One Friday, Tsachi Itach’s mother tried calling him on his mobile. When he didn’t answer, she left a message with the song “To Give”, which was playing at that moment on the radio and which he loved. After his death, when they received his phone, they discovered that the song was recorded at exactly the time Tsachi was killed.
In memory of Sargent Tsachi Itach
Tsachi, the son of Yafit and Arye, older brother to Amos, Etti and Lihi, was born in Dimona in 1980. When he was six years old he started playing the electronic keyboard and reached a professional level. When he was in Grade 4, he came home from school to find that this parents were standing in the living room beside something large covered with a bedspread. When they took the cover off and a large box was opened, he found the electronic keyboard he had dreamed of.
In Grade 12, he produced a graduation party and he left behind about 450 playbacks and 18 recorded songs that he sang with his sister.
Tsachi Itach’s z"l
Before being drafted into the IDF, Tsachi requested to serve in the unit established by his father – Palchan Givati. For him, this was coming full circle and he was very proud. In March 1999, he began his army service. “He had a sparkle in his eyes every time we would say the word Givati. On Fridays, he would have us stand up around the Shabbat table to sing the Givati anthem.”
As part of his training, he was deployed on the Lebanese front and his company was stationed in the Beaufort outpost in the eastern sector of the security zone in Southern Lebanon. He had brought his electronic keyboard to the outpost and played for his friends, even in the most difficult moments.
On Friday, the 5th of Adar A 5760 (February 11, 2000), a TOW anti-tank missile was fired at the position where Tsachi and his friend Roi Cohen were on guard duty. Tsachi was killed and Roi was wounded.
He was 19 years old when he fell. He left behind his parents, a brother, two sisters and Moran, his girlfriend. Tsachi did not complete his training course and thus had not received the pin of a combat soldier. At the funeral, his father awarded him with the pin and it was buried with him.
He wrote the following in a letter that was never sent and which was found in his notebook:
“Here, where I am – in the Beaufort outpost, life looks different. First of all, it is Lebanon. A quick summary. The weather here is very cold. You have to dress really warmly (especially at night). You wear a Hermonit, gloves, scarves, a balaclava. The views from the outpost are amazingly beautiful (the Litani River – a huge green valley behind the outpost). And the snowy mountain peaks that tower up opposite the guard position. The routine in the outpost is essentially one huge lack of routine, which is manifested in repeated soundings of the alarm and a constant lack of sleep. Apart from that, everything’s OK with me. I’m in good spirits, the guys are great, but I am becoming increasingly homesick.”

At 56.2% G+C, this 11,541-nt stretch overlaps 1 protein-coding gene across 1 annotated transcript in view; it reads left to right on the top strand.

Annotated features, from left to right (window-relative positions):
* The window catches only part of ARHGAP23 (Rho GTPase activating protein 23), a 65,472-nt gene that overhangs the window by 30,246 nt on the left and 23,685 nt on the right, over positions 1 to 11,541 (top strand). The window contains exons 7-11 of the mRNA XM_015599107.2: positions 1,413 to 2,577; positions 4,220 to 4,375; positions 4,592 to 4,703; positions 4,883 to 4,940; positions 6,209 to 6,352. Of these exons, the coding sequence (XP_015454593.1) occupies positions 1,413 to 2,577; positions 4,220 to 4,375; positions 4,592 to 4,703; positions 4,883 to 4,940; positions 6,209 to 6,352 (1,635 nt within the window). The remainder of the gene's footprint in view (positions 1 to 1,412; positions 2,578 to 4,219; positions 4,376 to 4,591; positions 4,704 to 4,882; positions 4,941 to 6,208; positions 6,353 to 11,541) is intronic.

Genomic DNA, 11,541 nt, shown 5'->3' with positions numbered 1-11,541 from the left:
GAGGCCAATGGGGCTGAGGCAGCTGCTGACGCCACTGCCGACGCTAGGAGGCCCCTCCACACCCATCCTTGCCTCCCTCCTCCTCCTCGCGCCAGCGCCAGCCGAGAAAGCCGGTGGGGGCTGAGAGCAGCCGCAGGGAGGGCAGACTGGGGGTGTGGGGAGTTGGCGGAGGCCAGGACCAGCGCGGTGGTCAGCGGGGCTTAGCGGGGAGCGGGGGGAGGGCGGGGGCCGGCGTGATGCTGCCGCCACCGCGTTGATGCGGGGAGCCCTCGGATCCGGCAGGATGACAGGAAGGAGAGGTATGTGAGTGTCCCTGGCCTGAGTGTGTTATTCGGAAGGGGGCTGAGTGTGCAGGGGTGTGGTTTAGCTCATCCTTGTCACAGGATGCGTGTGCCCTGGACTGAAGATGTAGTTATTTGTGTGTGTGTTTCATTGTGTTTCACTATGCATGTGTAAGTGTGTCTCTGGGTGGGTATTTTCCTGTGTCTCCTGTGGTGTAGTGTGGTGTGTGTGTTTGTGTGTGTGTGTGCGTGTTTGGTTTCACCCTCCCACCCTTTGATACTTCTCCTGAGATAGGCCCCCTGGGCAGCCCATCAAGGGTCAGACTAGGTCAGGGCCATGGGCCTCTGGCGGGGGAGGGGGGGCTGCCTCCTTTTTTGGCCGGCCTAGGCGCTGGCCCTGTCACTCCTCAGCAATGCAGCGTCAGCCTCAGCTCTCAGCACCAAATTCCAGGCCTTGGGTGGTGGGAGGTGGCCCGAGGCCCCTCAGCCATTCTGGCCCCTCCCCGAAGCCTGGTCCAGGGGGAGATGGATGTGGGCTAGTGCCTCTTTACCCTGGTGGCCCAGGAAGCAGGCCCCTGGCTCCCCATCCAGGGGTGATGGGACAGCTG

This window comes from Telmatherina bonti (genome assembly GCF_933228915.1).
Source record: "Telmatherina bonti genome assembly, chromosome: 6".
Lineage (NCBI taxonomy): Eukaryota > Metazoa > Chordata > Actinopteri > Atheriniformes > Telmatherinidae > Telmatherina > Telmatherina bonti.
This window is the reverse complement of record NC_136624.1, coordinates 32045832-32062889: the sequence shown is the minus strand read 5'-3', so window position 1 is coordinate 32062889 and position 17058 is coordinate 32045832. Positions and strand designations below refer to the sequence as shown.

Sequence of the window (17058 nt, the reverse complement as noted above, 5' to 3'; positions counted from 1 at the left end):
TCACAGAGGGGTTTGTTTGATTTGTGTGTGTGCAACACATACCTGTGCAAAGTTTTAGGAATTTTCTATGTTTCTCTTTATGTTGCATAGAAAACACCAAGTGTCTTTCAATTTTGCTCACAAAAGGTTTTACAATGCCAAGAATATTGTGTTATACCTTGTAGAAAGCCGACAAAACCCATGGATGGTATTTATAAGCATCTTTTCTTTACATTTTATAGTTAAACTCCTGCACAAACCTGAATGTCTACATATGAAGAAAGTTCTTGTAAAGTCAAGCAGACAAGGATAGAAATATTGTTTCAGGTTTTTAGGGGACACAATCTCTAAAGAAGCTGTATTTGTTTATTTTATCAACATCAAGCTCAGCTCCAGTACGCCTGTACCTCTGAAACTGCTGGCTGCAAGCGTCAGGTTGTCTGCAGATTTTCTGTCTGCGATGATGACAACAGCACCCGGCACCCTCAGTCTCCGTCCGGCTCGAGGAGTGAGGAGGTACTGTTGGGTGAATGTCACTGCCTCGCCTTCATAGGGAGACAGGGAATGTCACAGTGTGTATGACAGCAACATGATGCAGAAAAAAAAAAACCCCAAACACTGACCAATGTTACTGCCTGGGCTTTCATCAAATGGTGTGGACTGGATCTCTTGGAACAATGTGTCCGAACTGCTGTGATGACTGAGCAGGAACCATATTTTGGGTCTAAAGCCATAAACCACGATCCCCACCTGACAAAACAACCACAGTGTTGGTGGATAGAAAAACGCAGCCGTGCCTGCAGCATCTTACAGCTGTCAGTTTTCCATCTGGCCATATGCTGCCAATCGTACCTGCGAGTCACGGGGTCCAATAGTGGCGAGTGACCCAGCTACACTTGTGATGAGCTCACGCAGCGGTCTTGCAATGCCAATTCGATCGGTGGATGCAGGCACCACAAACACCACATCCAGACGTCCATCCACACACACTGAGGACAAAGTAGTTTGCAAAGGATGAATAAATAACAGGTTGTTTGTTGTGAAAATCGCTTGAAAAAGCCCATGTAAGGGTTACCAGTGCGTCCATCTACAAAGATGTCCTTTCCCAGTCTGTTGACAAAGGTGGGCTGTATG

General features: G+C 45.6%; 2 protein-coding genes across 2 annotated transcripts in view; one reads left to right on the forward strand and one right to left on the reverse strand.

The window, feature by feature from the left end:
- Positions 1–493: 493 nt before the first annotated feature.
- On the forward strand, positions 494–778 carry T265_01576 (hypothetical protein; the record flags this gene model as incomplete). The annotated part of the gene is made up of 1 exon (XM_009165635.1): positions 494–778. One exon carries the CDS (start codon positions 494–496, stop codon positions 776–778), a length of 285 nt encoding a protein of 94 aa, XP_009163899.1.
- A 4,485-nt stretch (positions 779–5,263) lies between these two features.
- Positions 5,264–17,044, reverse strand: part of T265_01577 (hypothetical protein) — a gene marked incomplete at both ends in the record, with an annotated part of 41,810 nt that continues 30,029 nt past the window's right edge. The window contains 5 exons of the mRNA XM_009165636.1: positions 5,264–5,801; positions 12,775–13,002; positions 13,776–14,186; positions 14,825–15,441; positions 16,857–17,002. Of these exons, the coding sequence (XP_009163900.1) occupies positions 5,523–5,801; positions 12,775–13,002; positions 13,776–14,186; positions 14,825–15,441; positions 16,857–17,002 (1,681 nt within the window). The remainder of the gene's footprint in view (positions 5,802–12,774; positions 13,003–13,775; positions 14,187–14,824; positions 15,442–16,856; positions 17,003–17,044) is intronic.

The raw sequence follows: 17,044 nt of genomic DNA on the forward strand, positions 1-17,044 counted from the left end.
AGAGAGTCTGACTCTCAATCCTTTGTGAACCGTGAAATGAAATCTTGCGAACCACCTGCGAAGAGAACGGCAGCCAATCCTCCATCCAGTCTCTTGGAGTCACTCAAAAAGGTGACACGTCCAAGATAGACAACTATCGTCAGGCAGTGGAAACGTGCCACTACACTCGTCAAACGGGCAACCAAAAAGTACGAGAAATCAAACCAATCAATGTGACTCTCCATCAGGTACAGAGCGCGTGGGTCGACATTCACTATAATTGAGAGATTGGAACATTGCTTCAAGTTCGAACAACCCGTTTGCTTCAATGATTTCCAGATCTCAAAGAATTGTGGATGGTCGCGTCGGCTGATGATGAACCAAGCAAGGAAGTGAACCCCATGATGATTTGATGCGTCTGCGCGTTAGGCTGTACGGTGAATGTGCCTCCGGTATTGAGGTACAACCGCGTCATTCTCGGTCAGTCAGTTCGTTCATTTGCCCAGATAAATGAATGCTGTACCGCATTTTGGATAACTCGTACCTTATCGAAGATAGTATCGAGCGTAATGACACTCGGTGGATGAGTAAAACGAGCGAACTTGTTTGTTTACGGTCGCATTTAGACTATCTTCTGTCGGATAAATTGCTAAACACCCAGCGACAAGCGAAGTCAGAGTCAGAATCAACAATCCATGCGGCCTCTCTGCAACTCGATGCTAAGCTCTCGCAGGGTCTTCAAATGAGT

During the year of mourning, Tsachi’s parent got a telephone call from a resident of Kiryat Shmoneh. She told them that during his free time, before going up to the Beaufort outpost in Lebanon, Tsachi would play his electronic keyboard for the kids.
Inbal Ochayon, the artist:
Tsachi was an accomplished musician. His complex and rich performances of popular songs was a way of spreading joy. He even volunteered to cheer up people in their most difficult moments with his playing.
It was important for me to capture Tsachi’s great love for music which he had since childhood and to convey the role that music played in his relationship with those around him. The visual expression provided in the clip of the notes he is playing – sort of bubbles of joy – accompanies the character of Tsachi throughout the clip.
Just as music was at the center of many of the joyous moment in his life, it also offered a bit of consolation in the sad moments. Thus, after he was gone, Tsachi’s music continues to console and cheer up those who were close to him. The clip ends with Boaz Sharabi’s song “To Give”, which Tsachi particularly liked, and bubbles that continue to represent Tsachi’s music even after he fell in battle.
The soundtrack of the clip was created with great sensitivity by the composer Noam Ofir.